Retailers and brands in dire need of some Sexual Equality
Thanks to an increasing number of ill-advised comments by Andy Gray and Richard Keys and declarations by MP Dominic Raab that men get a raw deal from ‘obnoxious feminist bigots’, sexual equality has suddenly become such a hot topic across the UK that the economy-ruining snow has melted away.
However, before we start preaching about how middle-aged sports presenters need to brush up with what is and isn’t an acceptable way to behave in 2011, we may want to look closely at our own industry and address the outdated way many brands and retailers still deal with the reality of the modern male shopper.
The conclusions of a recent study by Saatchi & Saatchi X suggest that just as women are fully entitled to get offside decisions as wrong as their male colleagues regularly do, so men are encroaching onto the traditionally female territory of ‘shopping’.
The study further implies that the failure to create retail experiences that appeal to men’s needs limits their engagement and that we need a much better understanding of the whole male purchase journey. Their Director of Strategy Simon Goodall notes,
“Men love doing things they can do well. They like opportunities to demonstrate mastery, which means they like to go into a shopping environment knowing the answers to questions they might want to ask.”
Goodall also believes that retailers ought to do more to help men find the information that they need to make decisions before they reach the check out.
This view supports the findings of OgilvyAction’s 2008 global study examining the decisions that shoppers made in store. Managed and analysed across EMEA by yours truly, this research suggested that across a range of categories, UK males were generally less likely than females to know which brand they are going to buy before entering the store.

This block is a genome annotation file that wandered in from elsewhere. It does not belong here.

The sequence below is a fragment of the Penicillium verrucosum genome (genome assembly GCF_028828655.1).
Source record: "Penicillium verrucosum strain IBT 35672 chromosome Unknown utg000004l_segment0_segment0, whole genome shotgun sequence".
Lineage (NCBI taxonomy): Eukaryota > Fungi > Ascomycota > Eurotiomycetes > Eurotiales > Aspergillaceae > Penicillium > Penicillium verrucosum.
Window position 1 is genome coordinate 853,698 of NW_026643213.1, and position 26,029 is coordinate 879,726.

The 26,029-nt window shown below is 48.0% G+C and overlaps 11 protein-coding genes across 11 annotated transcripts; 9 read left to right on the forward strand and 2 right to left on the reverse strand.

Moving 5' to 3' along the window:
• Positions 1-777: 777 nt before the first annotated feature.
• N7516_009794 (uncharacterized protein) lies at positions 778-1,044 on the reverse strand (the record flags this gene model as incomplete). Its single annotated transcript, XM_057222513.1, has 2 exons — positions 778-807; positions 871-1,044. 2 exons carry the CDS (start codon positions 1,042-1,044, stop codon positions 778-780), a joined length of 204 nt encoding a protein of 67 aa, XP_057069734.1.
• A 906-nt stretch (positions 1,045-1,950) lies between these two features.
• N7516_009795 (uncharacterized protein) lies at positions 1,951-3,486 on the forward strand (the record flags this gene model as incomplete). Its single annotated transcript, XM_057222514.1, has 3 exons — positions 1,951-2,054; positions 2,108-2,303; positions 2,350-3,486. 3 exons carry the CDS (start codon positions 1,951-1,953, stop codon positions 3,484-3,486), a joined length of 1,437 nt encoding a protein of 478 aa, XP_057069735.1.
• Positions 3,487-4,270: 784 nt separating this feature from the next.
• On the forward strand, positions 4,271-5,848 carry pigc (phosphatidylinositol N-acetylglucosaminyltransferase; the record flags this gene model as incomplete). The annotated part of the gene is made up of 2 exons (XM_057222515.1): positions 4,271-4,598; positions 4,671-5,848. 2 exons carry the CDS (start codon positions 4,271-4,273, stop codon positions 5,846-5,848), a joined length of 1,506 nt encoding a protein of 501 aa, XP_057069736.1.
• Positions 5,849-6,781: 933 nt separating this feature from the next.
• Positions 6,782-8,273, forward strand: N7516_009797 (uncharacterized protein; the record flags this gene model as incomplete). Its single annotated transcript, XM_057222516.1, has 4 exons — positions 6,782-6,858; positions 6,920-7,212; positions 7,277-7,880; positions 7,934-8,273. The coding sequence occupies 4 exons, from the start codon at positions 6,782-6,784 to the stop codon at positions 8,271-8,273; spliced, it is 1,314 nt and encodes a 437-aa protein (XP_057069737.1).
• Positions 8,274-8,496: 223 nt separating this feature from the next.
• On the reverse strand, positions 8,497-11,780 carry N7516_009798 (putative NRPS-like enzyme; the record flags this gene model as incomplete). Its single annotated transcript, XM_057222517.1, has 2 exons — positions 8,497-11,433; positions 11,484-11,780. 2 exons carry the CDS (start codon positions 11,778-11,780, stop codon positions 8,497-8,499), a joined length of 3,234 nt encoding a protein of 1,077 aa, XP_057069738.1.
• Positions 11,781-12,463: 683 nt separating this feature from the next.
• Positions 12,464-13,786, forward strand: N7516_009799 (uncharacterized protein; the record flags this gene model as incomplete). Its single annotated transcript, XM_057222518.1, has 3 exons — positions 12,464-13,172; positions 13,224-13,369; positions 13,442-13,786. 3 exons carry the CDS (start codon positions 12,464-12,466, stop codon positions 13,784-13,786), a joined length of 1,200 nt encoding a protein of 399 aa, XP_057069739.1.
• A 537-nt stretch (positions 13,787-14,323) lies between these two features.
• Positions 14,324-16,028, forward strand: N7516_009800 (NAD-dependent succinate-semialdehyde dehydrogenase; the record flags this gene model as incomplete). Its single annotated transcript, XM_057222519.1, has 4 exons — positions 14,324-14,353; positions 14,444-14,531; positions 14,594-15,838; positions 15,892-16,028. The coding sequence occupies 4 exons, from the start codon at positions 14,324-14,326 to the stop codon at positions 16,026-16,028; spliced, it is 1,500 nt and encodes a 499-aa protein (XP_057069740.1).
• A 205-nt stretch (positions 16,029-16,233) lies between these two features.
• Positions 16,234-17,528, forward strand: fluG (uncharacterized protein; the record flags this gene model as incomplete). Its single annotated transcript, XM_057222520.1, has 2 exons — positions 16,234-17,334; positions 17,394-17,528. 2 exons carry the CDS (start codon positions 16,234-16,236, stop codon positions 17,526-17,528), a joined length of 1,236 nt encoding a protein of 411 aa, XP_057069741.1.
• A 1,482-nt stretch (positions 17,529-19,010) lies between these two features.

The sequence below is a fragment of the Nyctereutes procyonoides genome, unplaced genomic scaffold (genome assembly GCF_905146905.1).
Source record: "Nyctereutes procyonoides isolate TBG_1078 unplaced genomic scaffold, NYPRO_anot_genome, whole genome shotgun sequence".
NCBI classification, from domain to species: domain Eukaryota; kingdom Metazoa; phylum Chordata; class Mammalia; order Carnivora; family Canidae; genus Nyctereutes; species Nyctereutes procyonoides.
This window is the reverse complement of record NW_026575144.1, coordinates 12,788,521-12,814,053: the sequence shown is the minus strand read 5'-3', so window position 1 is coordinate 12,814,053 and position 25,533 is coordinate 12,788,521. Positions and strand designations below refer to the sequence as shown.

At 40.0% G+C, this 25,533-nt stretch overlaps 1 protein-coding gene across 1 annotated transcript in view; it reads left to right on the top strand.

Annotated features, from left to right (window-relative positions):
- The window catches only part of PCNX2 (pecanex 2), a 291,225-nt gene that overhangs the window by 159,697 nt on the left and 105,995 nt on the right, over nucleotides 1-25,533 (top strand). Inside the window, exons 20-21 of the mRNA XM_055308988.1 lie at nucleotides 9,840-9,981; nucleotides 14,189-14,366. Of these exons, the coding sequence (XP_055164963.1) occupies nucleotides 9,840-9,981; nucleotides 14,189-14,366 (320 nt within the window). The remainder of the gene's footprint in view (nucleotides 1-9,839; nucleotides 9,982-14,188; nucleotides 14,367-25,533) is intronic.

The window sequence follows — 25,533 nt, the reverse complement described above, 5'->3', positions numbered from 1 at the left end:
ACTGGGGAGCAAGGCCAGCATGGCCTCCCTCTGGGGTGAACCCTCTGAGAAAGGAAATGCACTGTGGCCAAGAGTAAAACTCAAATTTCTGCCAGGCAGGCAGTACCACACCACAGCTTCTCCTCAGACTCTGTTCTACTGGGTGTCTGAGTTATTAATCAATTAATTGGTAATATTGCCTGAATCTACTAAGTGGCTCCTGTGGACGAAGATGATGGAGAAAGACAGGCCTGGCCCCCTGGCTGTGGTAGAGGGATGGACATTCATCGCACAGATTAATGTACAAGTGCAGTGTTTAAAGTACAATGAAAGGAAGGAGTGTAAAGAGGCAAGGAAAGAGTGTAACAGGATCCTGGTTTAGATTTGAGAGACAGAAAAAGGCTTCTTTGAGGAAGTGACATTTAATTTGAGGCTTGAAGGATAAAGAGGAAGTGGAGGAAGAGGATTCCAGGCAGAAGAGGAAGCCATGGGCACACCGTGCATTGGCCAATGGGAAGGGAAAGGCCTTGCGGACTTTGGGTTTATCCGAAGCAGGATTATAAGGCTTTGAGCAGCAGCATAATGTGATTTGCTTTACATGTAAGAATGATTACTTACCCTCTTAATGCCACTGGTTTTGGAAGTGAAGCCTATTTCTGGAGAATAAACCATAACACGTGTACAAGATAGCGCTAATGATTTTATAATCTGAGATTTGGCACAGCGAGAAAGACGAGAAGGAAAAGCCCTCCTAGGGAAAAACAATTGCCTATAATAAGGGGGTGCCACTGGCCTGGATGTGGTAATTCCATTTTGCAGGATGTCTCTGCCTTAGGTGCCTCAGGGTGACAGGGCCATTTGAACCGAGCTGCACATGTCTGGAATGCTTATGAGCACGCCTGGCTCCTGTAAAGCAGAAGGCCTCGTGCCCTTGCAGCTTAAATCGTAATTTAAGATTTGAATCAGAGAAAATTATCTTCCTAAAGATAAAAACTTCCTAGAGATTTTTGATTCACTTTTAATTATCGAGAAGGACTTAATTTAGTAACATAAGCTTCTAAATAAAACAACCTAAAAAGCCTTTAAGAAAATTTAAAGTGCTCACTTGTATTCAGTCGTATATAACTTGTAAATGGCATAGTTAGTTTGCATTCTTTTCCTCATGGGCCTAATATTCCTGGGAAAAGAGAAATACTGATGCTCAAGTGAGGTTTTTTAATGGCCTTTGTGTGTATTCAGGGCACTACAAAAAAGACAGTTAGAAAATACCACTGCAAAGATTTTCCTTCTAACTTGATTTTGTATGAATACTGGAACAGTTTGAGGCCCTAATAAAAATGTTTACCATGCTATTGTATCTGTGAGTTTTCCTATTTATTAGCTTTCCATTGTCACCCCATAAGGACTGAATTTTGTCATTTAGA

Anything that helps with that decision making process should be considered.
Craig Inglis, Marketing Director at John Lewis states that men dwell less than women when shopping and are more rational and pragmatic in their shopping habits. Thus, male-oriented areas of the store should be clean and modernist with obvious signposting to help men navigate their way around the store.
However, brands and retailers can begin to engage men long before they reach the store. Goodall cites Best Buy’s ‘Twelpforce’, which offers advice on Twitter as an effective example of a retailer engaging with men and empowering them with the information they crave.
Twelpforce: A good example of engaging men
What’s more, cracking the male shopper is something that will only grow in importance.
Yahoo’s Director of Research and Insights, Lauren Weinberg, commented that while panellists may have inflated their involvement in purchase decisions, male customers’ perceptions of, and interest in, shopping are changing fast.
Regardless of whether some respondents exaggerated their role or not, the results indicate that gender boundaries are disappearing and modern households no longer see grocery shopping as a ‘womans job’.
Within the set that is ‘Male Shoppers’, we also need to understand the different mindsets men have across different categories, retail environments and lifestages. For example, the Yahoo! study found that fatherhood was influential with 60% of dads claiming to be the decision maker across a range of categories including pet care, clothing and packaged goods.
All of this means that brands need to think not only about who they target, but also how they represent men in their adverts.
Domino’s Pizza: Not such a good way to get men onside
Not only do such depictions alienate men, but a 2010 multinational study by EuroRSCG found that there was a “pining for chivalry” from women in the developed world and that “young people want to see demonstrations of male strength and responsibility.”
Chivas attempt to celebrate chivalry
Dove celebrate ‘being a man’
Even a seemingly harmless campaign like P&G’s “Behind Every Olympic Athlete is an Olympic Mom“ Winter Olympics ads resulted in grumbling from underappreciated dads, who still make up the vast majority of volunteer coaches for youth sports.
There is clearly still plenty to learn about engaging male shoppers effectively, though with the Yahoo! research finding that men are more brand-loyal and less focused on promotions than female shoppers the rewards for those who are successful are huge.
Either way, just as it has become clear that old dressing room banter is no longer appropriate in a TV studio, so it is equally apparent that failing to engage such an influential and lucrative proportion of shoppers is just as unacceptable.